Dating app Bumble gives workers the week off to recover from burnout

Founder and CEO of Bumble Whitney Wolfe
Vivien Killilea | Getty Images Entertainment | Getty Images

Bumble CEO Whitney Wolfe Herd has given the dating app's 700 employees this week off as paid vacation in an effort to help with burnout. 

A spokeswoman for Bumble told CNBC that the week off is in addition to the company's normal vacation allowance. 

In a statement Bumble said that like most people, "our global team has had a very challenging time during the pandemic." 

"As vaccination rates have increased and restriction have begun to ease, we wanted to give our teams around the world and opportunity to shut off and focus on themselves for a week," it added.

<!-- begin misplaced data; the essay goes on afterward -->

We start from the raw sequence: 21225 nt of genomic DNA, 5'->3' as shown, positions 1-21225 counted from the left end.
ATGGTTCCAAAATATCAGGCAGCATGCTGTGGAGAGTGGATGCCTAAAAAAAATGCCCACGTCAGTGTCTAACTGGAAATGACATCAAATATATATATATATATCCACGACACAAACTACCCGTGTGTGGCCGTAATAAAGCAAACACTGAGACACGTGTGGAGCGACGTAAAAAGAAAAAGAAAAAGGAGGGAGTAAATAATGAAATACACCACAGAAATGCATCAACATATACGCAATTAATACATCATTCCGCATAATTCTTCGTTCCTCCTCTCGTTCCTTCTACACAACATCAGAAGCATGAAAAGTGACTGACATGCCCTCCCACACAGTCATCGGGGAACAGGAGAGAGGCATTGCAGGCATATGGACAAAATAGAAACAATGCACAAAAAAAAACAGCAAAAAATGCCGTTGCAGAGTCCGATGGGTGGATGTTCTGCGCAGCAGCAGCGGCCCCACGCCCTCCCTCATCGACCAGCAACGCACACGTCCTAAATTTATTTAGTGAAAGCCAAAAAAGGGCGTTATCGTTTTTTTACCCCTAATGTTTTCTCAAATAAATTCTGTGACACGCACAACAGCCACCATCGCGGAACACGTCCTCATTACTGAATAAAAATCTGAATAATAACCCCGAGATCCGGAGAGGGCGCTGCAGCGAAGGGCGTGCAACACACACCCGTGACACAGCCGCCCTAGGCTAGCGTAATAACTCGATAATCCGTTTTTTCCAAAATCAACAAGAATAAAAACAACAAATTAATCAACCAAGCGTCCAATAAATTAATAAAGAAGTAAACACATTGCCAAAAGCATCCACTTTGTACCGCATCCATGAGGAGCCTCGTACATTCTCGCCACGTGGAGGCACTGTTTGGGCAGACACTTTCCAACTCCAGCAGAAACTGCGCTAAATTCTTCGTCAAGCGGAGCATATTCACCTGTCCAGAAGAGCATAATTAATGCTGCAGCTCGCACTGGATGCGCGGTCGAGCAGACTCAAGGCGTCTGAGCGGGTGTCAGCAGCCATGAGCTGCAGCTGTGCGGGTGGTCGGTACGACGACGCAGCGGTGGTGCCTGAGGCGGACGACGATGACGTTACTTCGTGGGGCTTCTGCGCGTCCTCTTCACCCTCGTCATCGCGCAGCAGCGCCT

In a tweet, which is no longer available, Bumble's Head of Editorial Content Clare O'Connor said Wolfe Herd had "correctly intuited our collective burnout." 

"In the U.S. especially, where vacation days are notoriously scarce, it feels like a big deal," O'Connor added in the widely reported tweet on Monday. 

Bumble had already announced its plans to give all staff the "fully offline" week-long vacation on Twitter in April. 

It's been a busy year so far for female-focused dating app Bumble, which listed on the New York Stock Exchange in February, raising $2.2 billion in its initial public offering.

Social media management platform Hootsuite made a similar announcement last month, introducing a company-wide "Wellness Week" in July, to help support employees' mental health.

However, Hootsuite's global corporate communications strategist Sabrina Jensen said that those in customer-facing roles or with "critical coverage needs" would be on staggered schedules to ensure that Hootsuite's customers didn't experience interruptions in its service.

Check out: Matthew McConaughey explains how time off actually helped relaunch his career